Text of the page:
Very recently, the Tennessee Department of Revenue (TDR) published Letter Ruling #11-44 addressing many issues surrounding income or gain that may arise from the discharge of indebtedness (DOI), as well as the ancillary effects such a discharge or cancellation may have on other tax attributes.
Discharge of Indebtedness Income
Generally, the Internal Revenue Code (IRC) includes in income an amount equal to any debt owed by a taxpayer that is in any way discharged or cancelled. However, there are exceptions to this general rule of inclusion in income that typically apply to financially troubled taxpayers. Such exceptions may allow for the exclusion of DOI from income to the extent that a taxpayer is insolvent, or if the amounts were discharged in bankruptcy. Although the DOI income may initially escape taxation, the IRC does also require that several tax attributes of the taxpayer, such as net operating losses (NOLs), be reduced. The IRC also allows a taxpayer to elect to take a reduction in the basis of depreciable property by the amount of excluded DOI income, though such a reduction may also be required after all other tax attributes have been exhausted. These reductions represent an attempt by Congress to eliminate a double tax benefit.
Although Tennessee’s franchise and excise tax law generally conforms to the IRC, there have apparently been questions as to whether or not such conformity extends to situations involving DOI.
Letter Ruling #11-44
This Letter Ruling first addresses whether Tennessee excludes debt discharged in bankruptcy from net earnings for purposes of the Tennessee excise tax. For purposes of the Tennessee excise tax, "net earnings" is generally federal taxable income with some specific statutory exceptions. According to the ruling, an amount otherwise excludable from income under the IRC due its discharge in bankruptcy should not be included in net earnings. The ruling concludes that state law does not require that the discharged amount otherwise be added back to income as determined for federal tax purposes.
The ruling next addresses whether a taxpayer must reduce an NOL for the year in which a DOI via a bankruptcy proceeding occurred. The IRC requires that when reducing NOLs for DOI income that is excluded from taxable income, a taxpayer should first reduce a NOL for the current year and only after that loss is exhausted should they begin reducing the NOL for prior years. However, for purposes of the Tennessee excise tax, the ruling states that DOI income is not included in net earnings (as discussed above), and the Tennessee NOL is defined independently from the IRC as the excess of deductions over net earnings. Thus, according to the ruling, DOI income simply cannot, in absence of specific provision such as that in the IRC, reduce the current year NOL. The ruling also states that no reduction is required to be made for the amount of prior year NOLs.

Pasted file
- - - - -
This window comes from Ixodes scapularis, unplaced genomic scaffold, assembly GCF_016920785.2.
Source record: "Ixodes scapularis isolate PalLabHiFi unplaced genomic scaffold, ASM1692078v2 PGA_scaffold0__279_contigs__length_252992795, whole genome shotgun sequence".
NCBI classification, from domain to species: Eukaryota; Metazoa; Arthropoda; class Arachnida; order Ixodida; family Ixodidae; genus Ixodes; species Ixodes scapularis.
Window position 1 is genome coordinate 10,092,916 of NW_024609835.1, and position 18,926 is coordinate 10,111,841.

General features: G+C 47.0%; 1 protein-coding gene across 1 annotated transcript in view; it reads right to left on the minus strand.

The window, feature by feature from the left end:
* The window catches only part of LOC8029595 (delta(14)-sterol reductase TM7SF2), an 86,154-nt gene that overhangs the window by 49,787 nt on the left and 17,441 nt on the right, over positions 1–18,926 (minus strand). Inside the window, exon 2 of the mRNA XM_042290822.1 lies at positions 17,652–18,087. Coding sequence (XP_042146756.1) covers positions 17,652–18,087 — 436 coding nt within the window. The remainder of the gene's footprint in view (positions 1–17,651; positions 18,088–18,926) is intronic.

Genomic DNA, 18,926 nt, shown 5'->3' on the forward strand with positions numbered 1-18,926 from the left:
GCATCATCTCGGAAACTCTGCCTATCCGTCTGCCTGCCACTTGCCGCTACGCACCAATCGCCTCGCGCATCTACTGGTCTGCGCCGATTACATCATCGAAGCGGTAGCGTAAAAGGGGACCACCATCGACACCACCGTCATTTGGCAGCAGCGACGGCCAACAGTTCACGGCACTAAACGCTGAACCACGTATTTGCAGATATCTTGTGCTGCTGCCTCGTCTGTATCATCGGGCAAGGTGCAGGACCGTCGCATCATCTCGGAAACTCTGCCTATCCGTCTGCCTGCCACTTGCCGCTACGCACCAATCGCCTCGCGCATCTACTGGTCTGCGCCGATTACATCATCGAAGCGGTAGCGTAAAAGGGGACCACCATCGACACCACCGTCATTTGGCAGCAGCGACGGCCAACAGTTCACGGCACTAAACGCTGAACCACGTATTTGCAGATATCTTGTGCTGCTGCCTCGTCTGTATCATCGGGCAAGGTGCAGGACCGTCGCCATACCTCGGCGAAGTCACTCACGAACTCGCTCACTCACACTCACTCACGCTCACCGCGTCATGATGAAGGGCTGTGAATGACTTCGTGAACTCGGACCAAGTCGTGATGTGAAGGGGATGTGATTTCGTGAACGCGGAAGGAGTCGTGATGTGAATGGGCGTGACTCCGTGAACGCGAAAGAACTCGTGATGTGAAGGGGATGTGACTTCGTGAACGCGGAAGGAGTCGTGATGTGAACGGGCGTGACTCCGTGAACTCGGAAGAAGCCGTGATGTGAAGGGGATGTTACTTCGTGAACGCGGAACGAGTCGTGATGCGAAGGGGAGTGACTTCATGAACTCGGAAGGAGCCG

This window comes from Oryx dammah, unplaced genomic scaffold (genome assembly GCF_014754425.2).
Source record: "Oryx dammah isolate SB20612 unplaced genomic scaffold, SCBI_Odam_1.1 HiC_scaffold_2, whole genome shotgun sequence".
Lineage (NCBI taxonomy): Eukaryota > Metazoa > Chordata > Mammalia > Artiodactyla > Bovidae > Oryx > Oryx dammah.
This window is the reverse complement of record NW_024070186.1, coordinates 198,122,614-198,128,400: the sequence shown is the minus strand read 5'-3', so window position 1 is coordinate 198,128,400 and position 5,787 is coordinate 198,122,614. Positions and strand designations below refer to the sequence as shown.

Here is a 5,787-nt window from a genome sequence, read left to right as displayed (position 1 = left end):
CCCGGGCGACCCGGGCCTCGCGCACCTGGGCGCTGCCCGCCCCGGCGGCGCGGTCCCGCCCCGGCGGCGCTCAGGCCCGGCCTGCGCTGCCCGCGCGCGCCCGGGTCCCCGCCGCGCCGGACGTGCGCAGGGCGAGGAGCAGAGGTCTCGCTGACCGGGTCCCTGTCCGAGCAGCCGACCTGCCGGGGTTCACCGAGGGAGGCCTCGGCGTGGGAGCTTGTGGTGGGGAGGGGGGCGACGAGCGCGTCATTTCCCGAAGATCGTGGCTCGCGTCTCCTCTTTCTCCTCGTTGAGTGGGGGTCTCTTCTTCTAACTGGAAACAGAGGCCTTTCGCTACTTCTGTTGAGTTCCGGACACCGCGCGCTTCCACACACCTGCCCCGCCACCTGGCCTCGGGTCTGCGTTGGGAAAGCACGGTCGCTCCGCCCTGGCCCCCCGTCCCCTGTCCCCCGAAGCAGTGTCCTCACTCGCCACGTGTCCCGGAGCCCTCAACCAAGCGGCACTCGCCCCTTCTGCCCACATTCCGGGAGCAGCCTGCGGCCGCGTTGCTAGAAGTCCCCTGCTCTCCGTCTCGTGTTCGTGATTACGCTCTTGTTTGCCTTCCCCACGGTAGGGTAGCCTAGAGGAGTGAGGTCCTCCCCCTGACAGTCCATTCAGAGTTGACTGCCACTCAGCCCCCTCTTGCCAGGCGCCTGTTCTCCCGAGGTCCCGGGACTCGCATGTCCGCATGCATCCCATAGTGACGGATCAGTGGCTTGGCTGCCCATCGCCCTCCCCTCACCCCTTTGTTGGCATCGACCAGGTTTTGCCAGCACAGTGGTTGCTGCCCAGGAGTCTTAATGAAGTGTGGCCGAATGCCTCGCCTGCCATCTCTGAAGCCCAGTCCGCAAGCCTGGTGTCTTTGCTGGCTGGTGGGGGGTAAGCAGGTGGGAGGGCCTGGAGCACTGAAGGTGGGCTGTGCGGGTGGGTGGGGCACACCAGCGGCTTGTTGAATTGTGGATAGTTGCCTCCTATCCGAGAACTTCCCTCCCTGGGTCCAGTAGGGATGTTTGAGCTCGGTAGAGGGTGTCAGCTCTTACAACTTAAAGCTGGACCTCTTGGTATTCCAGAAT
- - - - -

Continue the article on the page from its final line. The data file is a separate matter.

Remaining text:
As discussed above, a taxpayer may elect for federal income tax purposes to reduce the basis in certain assets by the amount of DOI income excluded instead of reducing certain tax attributes, though the basis in these assets may also be reduced should all other tax attributes be exhausted or nonexistent. In addressing the basis reduction, the ruling simply states that since no specific state law requires a reduction in the basis of depreciable assets for excludable DOI income, none is required. This reasoning is consistent with the TDR's position on reductions to NOLs discussed in the previous paragraph.
Finally, the ruling addresses the limitation on the use of NOLs under Section 382 of the IRC. Section 382 is designed to prevent the trafficking of tax attributes such as NOLs, and therefore imposes limitations on the use of such losses when more than 50 percent of a taxpayer's stock has changed ownership within a three year period. The ruling states that the Tennessee excise tax law contains no limitation on the use of NOLs upon a mere change in stock ownership when the entity that generated the losses remains in existence as a separate entity.
It is important to note that Letter Ruling #11-44, like most such rulings, is binding only on the taxpayer that requested it and cannot be relied upon as official guidance. Nevertheless, it is useful to corporations and other limited liability taxpayers as an indication of the TDR’s likely positions on a number of important issues involving DOI.